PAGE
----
How to Avoid Being TRAPPED by Your Many Years of Experience: 3 Simple Steps

After spending 20 years working at your job, you have a level of confidence that comes with solving many problems in your field and helping many people out. You believe you have seen it all.
But wait a bit. What if that is just your perception rather than the reality. Experience is good in any job but if careless, it can lure you into a pit of overconfidence. And one way to be realistic is to admit that it is almost impossible for anybody to see it all no matter what they do.
You may have even gotten a lot of praise from your co-workers or your employers but you must always be careful and vigilant. You must always know that experience in itself is not what solves problem.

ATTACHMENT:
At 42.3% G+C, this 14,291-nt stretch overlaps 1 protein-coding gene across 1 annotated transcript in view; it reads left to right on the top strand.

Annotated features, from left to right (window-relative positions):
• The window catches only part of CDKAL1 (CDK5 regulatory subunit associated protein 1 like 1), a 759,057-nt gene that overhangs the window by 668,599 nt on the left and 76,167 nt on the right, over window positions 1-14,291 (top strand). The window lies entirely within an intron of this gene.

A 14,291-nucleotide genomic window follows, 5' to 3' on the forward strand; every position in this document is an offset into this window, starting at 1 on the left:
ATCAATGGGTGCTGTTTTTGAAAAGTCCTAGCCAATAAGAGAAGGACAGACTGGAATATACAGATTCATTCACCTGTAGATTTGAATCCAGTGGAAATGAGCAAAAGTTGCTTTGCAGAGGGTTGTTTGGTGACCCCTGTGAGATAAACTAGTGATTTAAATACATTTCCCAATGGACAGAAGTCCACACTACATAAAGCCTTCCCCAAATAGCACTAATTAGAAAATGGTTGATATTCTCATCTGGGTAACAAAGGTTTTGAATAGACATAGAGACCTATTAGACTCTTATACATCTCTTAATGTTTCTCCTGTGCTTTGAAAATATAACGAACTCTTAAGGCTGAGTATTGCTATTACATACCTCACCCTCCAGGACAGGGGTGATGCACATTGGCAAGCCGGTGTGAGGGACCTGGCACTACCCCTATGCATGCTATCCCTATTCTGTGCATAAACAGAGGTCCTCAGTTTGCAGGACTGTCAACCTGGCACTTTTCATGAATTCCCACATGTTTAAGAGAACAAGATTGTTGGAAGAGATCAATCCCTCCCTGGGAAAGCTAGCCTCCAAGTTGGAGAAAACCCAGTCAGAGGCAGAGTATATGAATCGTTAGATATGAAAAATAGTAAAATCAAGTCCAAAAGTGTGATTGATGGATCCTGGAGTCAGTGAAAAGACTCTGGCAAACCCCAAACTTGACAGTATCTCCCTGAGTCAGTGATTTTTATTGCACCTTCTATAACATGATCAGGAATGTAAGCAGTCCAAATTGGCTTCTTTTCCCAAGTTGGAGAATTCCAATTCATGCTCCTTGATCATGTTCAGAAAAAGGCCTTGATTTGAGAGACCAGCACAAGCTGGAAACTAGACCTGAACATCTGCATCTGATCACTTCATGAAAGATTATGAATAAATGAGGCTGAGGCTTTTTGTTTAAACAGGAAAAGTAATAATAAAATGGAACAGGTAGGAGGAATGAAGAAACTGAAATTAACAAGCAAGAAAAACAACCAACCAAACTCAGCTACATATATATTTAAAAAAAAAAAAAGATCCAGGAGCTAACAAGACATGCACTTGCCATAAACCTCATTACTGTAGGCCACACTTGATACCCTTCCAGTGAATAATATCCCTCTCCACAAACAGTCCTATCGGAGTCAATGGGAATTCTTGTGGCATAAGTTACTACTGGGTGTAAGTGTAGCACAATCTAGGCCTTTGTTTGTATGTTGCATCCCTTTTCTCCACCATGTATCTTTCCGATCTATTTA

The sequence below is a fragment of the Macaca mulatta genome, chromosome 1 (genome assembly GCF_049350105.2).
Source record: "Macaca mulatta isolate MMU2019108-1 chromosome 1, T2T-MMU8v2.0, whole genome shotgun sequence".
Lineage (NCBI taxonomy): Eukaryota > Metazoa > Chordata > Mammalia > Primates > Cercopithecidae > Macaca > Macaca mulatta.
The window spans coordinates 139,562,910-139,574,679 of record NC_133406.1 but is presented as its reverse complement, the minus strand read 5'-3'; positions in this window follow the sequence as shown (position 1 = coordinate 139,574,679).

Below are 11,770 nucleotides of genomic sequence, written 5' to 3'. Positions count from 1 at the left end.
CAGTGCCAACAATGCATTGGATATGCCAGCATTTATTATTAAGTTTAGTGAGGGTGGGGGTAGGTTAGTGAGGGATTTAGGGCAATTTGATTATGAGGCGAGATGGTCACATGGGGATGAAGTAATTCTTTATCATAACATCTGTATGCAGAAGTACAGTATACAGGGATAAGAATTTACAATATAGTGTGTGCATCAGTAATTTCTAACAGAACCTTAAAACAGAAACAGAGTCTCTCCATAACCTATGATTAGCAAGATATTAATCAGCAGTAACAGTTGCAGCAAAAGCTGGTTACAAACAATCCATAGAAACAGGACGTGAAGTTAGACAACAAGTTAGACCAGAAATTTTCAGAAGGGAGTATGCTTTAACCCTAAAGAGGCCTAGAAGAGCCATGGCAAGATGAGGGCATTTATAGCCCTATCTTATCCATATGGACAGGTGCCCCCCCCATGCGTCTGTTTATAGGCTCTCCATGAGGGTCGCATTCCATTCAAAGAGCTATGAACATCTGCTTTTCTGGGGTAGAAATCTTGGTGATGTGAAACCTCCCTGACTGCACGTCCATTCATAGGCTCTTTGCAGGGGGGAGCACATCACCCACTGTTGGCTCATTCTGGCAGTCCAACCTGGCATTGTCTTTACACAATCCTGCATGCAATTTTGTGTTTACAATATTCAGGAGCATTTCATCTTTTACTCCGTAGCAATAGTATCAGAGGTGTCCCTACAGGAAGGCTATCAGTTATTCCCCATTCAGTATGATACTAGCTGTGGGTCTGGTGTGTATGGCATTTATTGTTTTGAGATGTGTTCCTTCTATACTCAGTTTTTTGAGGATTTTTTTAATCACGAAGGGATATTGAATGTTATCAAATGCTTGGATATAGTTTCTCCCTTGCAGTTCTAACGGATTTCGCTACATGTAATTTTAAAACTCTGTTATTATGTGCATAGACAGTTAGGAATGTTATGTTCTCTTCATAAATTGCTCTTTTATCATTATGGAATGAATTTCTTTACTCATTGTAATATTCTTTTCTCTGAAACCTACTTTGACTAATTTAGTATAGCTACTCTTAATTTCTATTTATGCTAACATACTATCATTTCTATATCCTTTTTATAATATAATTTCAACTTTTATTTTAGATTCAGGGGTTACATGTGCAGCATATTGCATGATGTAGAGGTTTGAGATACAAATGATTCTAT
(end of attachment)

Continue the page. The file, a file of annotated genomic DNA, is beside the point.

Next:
Whatever career you may be in, your experience coupled with your expertise is what solves a problem. If there is an auto mechanic who has many years of experience rectifying faults in cars that operate on fuel, does that experience make him the most suitable person to rectify a fault in an electric car?
Your experience is highly valuable when you can combine it with expertise and use it to solve the problems or challenges in your field. However, when you believe you have seen it all, it’s a message that is effectively saying there is only a little to learn.
Source: Pixabay
This is the trap that every experienced person in a job or career must be careful to avoid. It is the trap of stagnation. In every field, there are always new trends that appear regularly.
Not all of them end up becoming ground-breaking trends but some of them end up becoming game changers in a particular field. If a change like this comes around after you have spent 20 years at your job, it can be very difficult to adapt if you already have a belief you have seen it all.